The Program on the Surgical Control of the Hyperlipidemias (POSCH): Demonstration of the beneficial effects of treatment of hypercholesterolemia

C. T. Campos, H. Buchwald, R. L. Varco, A. S. Leon, J. Rindal, R. A. Hagen, G. S. Campbell, M. B. Pearce, J. K. Bissett, M. R. Stuenkel, A. E. Yellin, W. A. Edmiston, D. C. Fujii, J. A. Hatch, R. D. Smink, H. S. Sawin, F. J. Weber, H. B. Brooks, R. F. Carins

Research output: Contribution to journalReview articlepeer-review

5 Scopus citations

Abstract

Despite advances in treatment, coronary heart disease (CHD) remains the leading cause of morbidity and mortality in the western world. Hypercholesterolemia has been clearly established as a major CHD risk factor; however, conclusive evidence supporting the therapeutic benefit of cholesterol reduction has remained elusive. The Program on the Surgical Control of the Hyperlipidemias (POSCH) was a prospective, randomized, controlled, clinical trial designed to assess whether reductions in total plasma cholesterol and low density lipoprotein (LDL) cholesterol would reduce overall mortality and the mortality and morbidity due to CHD in survivors of a single myocardial infarction. POSCH enrolled 838 hypercholesterolemic patients, with 417 randomized to treatment with the American Heart Association Phase 2 diet and 421 randomized to similar dietary treatment plus a partial ileal bypass. The mean follow-up interval was 9.7 years. Compared to the control group at 5 years, the intervention group had a 23.3% lower total plasma cholesterol, a 37.7% lower LDL cholesterol, and a 4.3% higher high density lipoprotein (HDL) cholesterol. Overall and CHD mortality were reduced, but these reductions did not achieve statistical significance. In patients with a left ventricular ejection fraction ≥ 50%, overall mortality was 36% lower in the intervention group (p = 0.021). The occurrence of the combined endopoint of CHD death or confirmed nonfatal myocardial infarction was reduced 35% (p < 0.0001). During follow-up, 137 control and 52 intervention group patients underwent coronary artery bypass grafting (61% reduction, p < 0.0001). Comparison of baseline coronary arteriograms with studies performed at 3, 5, 7 or 10 years after randomization consistently demonstrated decreased coronary artery disease progression and increased regression in the intervention group. There was no significant difference in non-atherosclerotic mortality between groups. The principal side effects of partial ileal bypass included diarrhea, kidney stones, gall stones, and intestinal obstruction. The POSCH results provide the strongest evidence to-date supporting the beneficial effects of intensive treatment of elevated total plasma cholesterol and LDL cholesterol levels in hypercholesterolemic survivors of a single myocardial infarction, particularly in those patients with preserved left ventricular function.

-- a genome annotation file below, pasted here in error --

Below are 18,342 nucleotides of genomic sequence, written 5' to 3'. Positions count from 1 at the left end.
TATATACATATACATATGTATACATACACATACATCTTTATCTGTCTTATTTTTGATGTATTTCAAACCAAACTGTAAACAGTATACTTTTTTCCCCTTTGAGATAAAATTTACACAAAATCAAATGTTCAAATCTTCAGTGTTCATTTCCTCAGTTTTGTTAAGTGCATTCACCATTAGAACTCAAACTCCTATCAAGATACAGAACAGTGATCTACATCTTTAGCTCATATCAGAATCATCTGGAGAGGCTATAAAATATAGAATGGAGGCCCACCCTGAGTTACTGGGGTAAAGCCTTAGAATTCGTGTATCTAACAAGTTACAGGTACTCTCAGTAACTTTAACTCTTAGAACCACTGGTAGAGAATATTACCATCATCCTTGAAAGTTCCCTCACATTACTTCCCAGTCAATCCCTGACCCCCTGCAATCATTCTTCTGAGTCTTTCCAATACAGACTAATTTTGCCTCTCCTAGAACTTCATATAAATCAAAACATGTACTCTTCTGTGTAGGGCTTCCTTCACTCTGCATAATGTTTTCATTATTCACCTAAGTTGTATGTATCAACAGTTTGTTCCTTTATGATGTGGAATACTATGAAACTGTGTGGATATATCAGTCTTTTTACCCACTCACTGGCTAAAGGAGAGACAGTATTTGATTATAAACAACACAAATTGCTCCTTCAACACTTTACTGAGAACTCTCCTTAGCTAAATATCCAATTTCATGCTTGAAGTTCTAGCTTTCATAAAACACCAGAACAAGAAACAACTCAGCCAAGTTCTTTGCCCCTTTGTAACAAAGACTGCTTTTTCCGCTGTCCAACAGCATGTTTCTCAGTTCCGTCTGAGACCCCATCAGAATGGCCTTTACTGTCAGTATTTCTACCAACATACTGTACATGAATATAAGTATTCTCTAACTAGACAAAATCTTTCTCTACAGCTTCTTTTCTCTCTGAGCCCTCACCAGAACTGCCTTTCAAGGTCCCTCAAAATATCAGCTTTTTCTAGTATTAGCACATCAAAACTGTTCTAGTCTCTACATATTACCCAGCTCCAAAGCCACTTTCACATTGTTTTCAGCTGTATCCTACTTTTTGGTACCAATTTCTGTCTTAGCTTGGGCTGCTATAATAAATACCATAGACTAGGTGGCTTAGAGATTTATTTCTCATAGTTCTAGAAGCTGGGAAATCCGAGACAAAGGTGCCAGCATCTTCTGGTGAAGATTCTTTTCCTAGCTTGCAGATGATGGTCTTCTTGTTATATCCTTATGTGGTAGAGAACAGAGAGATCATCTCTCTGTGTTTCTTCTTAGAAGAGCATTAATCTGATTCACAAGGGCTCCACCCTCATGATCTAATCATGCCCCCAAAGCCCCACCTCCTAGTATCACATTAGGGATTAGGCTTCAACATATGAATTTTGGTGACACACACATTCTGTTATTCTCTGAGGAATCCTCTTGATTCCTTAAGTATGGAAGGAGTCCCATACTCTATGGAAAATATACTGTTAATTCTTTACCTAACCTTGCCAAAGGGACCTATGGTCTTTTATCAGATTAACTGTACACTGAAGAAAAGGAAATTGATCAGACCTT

Original languageEnglish (US)
Pages (from-to)261-275
Number of pages15
JournalCardiovascular Risk Factors
Volume2
Issue number4
StatePublished - 1992

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